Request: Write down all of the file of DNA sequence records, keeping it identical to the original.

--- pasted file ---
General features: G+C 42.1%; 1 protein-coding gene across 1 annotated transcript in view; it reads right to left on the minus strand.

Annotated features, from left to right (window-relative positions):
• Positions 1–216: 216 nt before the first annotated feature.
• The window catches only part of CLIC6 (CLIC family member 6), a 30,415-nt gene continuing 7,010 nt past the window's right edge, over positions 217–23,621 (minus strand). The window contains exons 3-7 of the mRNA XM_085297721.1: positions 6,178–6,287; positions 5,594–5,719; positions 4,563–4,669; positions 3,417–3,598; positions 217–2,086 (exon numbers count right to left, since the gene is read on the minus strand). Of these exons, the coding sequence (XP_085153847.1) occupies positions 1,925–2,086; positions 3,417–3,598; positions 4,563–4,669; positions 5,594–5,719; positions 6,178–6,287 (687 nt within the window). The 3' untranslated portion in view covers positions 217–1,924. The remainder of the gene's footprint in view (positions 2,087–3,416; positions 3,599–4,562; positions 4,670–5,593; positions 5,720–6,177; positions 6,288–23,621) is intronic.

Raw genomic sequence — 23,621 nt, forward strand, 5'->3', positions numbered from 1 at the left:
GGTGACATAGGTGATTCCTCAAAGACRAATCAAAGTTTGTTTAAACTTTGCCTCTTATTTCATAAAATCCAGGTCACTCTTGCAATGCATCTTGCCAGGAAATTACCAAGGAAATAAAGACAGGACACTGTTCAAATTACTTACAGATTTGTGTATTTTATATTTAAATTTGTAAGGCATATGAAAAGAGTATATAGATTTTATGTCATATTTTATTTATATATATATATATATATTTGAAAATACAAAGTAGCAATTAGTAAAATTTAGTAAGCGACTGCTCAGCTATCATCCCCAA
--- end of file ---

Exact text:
General features: G+C 42.1%; 1 protein-coding gene across 1 annotated transcript in view; it reads right to left on the minus strand.

Annotated features, from left to right (window-relative positions):
• Positions 1–216: 216 nt before the first annotated feature.
• The window catches only part of CLIC6 (CLIC family member 6), a 30,415-nt gene continuing 7,010 nt past the window's right edge, over positions 217–23,621 (minus strand). The window contains exons 3-7 of the mRNA XM_085297721.1: positions 6,178–6,287; positions 5,594–5,719; positions 4,563–4,669; positions 3,417–3,598; positions 217–2,086 (exon numbers count right to left, since the gene is read on the minus strand). Of these exons, the coding sequence (XP_085153847.1) occupies positions 1,925–2,086; positions 3,417–3,598; positions 4,563–4,669; positions 5,594–5,719; positions 6,178–6,287 (687 nt within the window). The 3' untranslated portion in view covers positions 217–1,924. The remainder of the gene's footprint in view (positions 2,087–3,416; positions 3,599–4,562; positions 4,670–5,593; positions 5,720–6,177; positions 6,288–23,621) is intronic.

Raw genomic sequence — 23,621 nt, forward strand, 5'->3', positions numbered from 1 at the left:
GGTGACATAGGTGATTCCTCAAAGACRAATCAAAGTTTGTTTAAACTTTGCCTCTTATTTCATAAAATCCAGGTCACTCTTGCAATGCATCTTGCCAGGAAATTACCAAGGAAATAAAGACAGGACACTGTTCAAATTACTTACAGATTTGTGTATTTTATATTTAAATTTGTAAGGCATATGAAAAGAGTATATAGATTTTATGTCATATTTTATTTATATATATATATATATATTTGAAAATACAAAGTAGCAATTAGTAAAATTTAGTAAGCGACTGCTCAGCTATCATCCCCAA